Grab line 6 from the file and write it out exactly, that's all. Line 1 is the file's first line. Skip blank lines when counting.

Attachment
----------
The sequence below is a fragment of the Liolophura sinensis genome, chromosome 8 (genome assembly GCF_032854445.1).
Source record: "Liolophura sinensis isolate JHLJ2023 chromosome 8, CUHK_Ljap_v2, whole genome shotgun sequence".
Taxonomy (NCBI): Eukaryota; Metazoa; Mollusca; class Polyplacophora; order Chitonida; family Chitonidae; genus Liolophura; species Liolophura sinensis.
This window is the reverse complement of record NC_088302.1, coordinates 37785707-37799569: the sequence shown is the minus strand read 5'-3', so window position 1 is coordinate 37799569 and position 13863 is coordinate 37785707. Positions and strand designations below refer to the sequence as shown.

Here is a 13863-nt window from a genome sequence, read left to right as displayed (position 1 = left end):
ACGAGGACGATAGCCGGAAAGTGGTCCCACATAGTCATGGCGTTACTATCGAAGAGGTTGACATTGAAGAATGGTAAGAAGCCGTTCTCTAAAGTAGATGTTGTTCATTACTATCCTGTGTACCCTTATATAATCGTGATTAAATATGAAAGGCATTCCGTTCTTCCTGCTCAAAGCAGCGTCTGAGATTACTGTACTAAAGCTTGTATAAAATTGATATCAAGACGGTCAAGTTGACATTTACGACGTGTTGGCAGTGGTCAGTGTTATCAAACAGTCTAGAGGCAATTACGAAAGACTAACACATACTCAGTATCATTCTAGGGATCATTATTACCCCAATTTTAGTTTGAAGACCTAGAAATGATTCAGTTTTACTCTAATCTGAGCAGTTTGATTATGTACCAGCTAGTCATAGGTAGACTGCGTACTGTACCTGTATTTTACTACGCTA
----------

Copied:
ACGAGGACGATAGCCGGAAAGTGGTCCCACATAGTCATGGCGTTACTATCGAAGAGGTTGACATTGAAGAATGGTAAGAAGCCGTTCTCTAAAGTAGATGTTGTTCATTACTATCCTGTGTACCCTTATATAATCGTGATTAAATATGAAAGGCATTCCGTTCTTCCTGCTCAAAGCAGCGTCTGAGATTACTGTACTAAAGCTTGTATAAAATTGATATCAAGACGGTCAAGTTGACATTTACGACGTGTTGGCAGTGGTCAGTGTTATCAAACAGTCTAGAGGCAATTACGAAAGACTAACACATACTCAGTATCATTCTAGGGATCATTATTACCCCAATTTTAGTTTGAAGACCTAGAAATGATTCAGTTTTACTCTAATCTGAGCAGTTTGATTATGTACCAGCTAGTCATAGGTAGACTGCGTACTGTACCTGTATTTTACTACGCTA